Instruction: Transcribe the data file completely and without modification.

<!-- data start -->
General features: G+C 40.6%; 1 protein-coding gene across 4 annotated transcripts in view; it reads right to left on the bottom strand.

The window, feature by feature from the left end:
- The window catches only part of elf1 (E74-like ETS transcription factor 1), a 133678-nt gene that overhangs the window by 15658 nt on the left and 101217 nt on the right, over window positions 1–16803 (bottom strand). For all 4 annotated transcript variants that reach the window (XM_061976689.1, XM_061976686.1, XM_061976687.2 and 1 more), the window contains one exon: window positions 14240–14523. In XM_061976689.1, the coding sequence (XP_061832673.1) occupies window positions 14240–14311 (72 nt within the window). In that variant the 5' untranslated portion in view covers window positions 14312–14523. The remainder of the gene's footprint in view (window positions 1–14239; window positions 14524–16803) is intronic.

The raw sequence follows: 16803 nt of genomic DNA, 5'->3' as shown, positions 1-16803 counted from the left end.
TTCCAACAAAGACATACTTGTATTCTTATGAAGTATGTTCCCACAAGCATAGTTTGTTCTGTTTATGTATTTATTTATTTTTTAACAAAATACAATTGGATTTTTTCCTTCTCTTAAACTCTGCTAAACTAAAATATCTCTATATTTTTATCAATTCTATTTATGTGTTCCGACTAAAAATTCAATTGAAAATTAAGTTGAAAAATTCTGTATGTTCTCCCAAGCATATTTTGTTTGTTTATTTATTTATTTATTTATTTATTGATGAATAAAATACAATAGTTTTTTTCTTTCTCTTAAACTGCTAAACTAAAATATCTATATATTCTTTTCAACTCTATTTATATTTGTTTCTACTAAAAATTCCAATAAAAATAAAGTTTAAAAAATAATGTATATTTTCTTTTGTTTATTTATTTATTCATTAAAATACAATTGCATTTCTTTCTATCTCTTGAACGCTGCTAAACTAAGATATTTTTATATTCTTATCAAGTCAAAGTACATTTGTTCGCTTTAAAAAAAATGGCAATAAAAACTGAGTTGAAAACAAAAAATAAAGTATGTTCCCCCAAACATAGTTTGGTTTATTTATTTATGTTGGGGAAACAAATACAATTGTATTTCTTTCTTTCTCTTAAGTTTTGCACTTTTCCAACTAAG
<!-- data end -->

General features: G+C 40.6%; 1 protein-coding gene across 4 annotated transcripts in view; it reads right to left on the bottom strand.

The window, feature by feature from the left end:
- The window catches only part of elf1 (E74-like ETS transcription factor 1), a 133678-nt gene that overhangs the window by 15658 nt on the left and 101217 nt on the right, over window positions 1–16803 (bottom strand). For all 4 annotated transcript variants that reach the window (XM_061976689.1, XM_061976686.1, XM_061976687.2 and 1 more), the window contains one exon: window positions 14240–14523. In XM_061976689.1, the coding sequence (XP_061832673.1) occupies window positions 14240–14311 (72 nt within the window). In that variant the 5' untranslated portion in view covers window positions 14312–14523. The remainder of the gene's footprint in view (window positions 1–14239; window positions 14524–16803) is intronic.

The raw sequence follows: 16803 nt of genomic DNA, 5'->3' as shown, positions 1-16803 counted from the left end.
TTCCAACAAAGACATACTTGTATTCTTATGAAGTATGTTCCCACAAGCATAGTTTGTTCTGTTTATGTATTTATTTATTTTTTAACAAAATACAATTGGATTTTTTCCTTCTCTTAAACTCTGCTAAACTAAAATATCTCTATATTTTTATCAATTCTATTTATGTGTTCCGACTAAAAATTCAATTGAAAATTAAGTTGAAAAATTCTGTATGTTCTCCCAAGCATATTTTGTTTGTTTATTTATTTATTTATTTATTTATTGATGAATAAAATACAATAGTTTTTTTCTTTCTCTTAAACTGCTAAACTAAAATATCTATATATTCTTTTCAACTCTATTTATATTTGTTTCTACTAAAAATTCCAATAAAAATAAAGTTTAAAAAATAATGTATATTTTCTTTTGTTTATTTATTTATTCATTAAAATACAATTGCATTTCTTTCTATCTCTTGAACGCTGCTAAACTAAGATATTTTTATATTCTTATCAAGTCAAAGTACATTTGTTCGCTTTAAAAAAAATGGCAATAAAAACTGAGTTGAAAACAAAAAATAAAGTATGTTCCCCCAAACATAGTTTGGTTTATTTATTTATGTTGGGGAAACAAATACAATTGTATTTCTTTCTTTCTCTTAAGTTTTGCACTTTTCCAACTAAG